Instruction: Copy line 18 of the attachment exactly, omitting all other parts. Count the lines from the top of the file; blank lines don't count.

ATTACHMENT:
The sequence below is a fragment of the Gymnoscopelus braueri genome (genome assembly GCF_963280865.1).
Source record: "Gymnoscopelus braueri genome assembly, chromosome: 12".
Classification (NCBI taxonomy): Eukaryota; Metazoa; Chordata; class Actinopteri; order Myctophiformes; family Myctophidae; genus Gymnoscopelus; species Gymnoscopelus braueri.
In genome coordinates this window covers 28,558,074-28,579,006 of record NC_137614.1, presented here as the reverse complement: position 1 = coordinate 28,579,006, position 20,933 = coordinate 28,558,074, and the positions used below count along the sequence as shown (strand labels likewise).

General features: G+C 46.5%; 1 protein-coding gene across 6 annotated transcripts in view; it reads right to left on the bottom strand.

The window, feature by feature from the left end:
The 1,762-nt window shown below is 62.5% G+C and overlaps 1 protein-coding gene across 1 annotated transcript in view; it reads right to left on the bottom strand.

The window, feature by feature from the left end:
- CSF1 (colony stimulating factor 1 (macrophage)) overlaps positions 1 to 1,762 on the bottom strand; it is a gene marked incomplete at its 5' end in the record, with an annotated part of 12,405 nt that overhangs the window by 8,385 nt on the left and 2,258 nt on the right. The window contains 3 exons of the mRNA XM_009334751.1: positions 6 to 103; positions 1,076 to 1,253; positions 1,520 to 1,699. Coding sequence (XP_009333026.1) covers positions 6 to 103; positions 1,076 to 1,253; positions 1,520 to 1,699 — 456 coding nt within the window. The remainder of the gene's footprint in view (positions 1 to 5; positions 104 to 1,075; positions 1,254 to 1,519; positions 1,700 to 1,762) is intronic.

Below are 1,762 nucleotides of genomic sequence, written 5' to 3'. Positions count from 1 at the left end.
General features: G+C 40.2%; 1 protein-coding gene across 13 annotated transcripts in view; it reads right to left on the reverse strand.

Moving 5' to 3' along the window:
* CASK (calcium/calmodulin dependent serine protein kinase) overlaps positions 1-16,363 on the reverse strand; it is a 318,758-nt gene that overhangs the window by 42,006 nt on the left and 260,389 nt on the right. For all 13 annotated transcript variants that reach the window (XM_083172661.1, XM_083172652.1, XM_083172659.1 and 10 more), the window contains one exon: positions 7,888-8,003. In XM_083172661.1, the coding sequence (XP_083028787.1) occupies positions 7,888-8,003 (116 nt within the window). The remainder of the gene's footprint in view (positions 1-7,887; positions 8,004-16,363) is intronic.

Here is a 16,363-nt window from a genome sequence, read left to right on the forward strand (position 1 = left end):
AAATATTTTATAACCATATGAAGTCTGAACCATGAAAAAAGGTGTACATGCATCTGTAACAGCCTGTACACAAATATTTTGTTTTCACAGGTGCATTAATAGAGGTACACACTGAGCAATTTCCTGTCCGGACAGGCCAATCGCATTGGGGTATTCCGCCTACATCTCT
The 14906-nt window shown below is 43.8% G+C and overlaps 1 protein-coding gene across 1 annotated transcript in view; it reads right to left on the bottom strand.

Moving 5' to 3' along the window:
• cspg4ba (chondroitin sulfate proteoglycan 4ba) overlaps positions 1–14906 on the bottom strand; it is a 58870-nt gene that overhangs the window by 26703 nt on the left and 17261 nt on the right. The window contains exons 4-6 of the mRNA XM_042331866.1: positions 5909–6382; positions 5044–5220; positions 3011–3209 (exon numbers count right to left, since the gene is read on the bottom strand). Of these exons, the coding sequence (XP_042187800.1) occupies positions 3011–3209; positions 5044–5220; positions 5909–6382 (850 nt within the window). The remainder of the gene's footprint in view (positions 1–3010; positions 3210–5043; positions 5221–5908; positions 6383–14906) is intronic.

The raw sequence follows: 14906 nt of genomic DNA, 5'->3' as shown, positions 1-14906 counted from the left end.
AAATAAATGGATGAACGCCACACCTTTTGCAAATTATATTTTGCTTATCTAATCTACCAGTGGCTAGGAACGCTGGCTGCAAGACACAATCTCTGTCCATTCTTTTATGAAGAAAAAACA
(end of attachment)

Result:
• cspg4ba (chondroitin sulfate proteoglycan 4ba) overlaps positions 1–14906 on the bottom strand; it is a 58870-nt gene that overhangs the window by 26703 nt on the left and 17261 nt on the right. The window contains exons 4-6 of the mRNA XM_042331866.1: positions 5909–6382; positions 5044–5220; positions 3011–3209 (exon numbers count right to left, since the gene is read on the bottom strand). Of these exons, the coding sequence (XP_042187800.1) occupies positions 3011–3209; positions 5044–5220; positions 5909–6382 (850 nt within the window). The remainder of the gene's footprint in view (positions 1–3010; positions 3210–5043; positions 5221–5908; positions 6383–14906) is intronic.